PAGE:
For decades, scientists and doctors thought immunotherapy – treatments that harness the immune system to fight a disease – was of marginal benefit in lung cancer, says Jean-Charles Soria, Institute Gustave Roussy in Paris, France.
However a new class of drugs known as “immunocheckpoint regulators” have shown huge potential, Soria says. New data on several of these drugs are presented at the conference.
Two of the most interesting immunocheckpoint molecules in this setting are known as PD-1 (programmed death) and PD-L1 (programmed death ligand-1). When these molecules interact in tumours, they prevent immune cells from attacking the cancer cells, allowing them to escape and multiply.
“Blocking PD1 and PDL1 can result in striking and durable responses, with global overall response rates of 20% to 25% as monotherapy in metastatic non-small-cell lung cancer,” Soria says. “These impressive results have yet to be confirmed in other trials; nonetheless immune checkpoint inhibitors will most likely become part of daily practice for non-small-cell lung cancer in the near future.”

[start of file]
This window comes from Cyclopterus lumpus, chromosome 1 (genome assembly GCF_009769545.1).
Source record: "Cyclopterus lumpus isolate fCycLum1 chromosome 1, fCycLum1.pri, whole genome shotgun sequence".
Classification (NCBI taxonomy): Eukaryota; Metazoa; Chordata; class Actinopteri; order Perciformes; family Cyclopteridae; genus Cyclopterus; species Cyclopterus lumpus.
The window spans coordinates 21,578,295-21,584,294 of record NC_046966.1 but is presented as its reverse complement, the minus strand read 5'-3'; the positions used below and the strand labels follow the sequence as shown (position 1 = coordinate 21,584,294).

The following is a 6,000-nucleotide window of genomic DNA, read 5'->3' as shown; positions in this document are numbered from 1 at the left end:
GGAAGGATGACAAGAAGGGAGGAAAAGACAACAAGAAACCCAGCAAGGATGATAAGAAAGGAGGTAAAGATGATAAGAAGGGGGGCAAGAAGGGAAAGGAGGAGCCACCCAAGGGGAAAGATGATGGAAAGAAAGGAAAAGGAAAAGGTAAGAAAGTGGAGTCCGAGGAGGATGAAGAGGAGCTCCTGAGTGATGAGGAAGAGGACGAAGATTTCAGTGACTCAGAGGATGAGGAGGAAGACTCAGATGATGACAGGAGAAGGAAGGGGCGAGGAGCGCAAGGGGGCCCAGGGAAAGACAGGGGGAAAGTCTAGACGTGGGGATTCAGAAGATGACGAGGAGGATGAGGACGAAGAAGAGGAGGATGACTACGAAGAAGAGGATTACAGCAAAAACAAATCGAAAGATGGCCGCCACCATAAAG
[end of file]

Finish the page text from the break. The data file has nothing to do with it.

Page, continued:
“Immunotherapy has come of age and is here to stay.”
At ELCC, Armida D’Incecco from Istituto Toscano Tumori in Livorno, Italy, and colleagues, suggest that combining immunotherapy drugs with other targeted therapies in lung cancer is likely to be beneficial (Abstract 38O).
D’Incecco’s group studied the expression of PD-L1 and PD-1 in a group of 123 non-small-cell lung cancer patients. They also analysed the patients’ cancers for mutations in two other molecules, one called EGFR which is the target of existing drugs gefitinib and erlotinib, and another called KRAS.
Those tumours that expressed PD-L1 tended to also carry EGFR mutations, they found. And PD-1 expression in the tissue samples was associated with KRAS mutated status.
Among patients whose tumours carried EGFR mutations, and who were treated with targeted therapies, those whose tumours were also PD-L1 positive took longer to progress, and tended toward longer overall survival than PD-L1 negative patients.
These results suggest a strong correlation between PD-L1 expression and EGFR mutation and between PD-1 expression and KRAS mutations, supporting further investigation of anti-PD-L1 or anti-PD-1 agents in combination with targeted therapies.
Commenting, Jean-Charles Soria notes: “This study suggests that PDL1 expression is correlated with EGFR mutation. If this is true, then immunocheckpoint blockade combination with EGFR tyrosine kinase inhibitors is a major path towards improving outcome of patients who have EGFR-mutant non-small-cell lung cancer.” Trials to explore this relationship are underway, he says.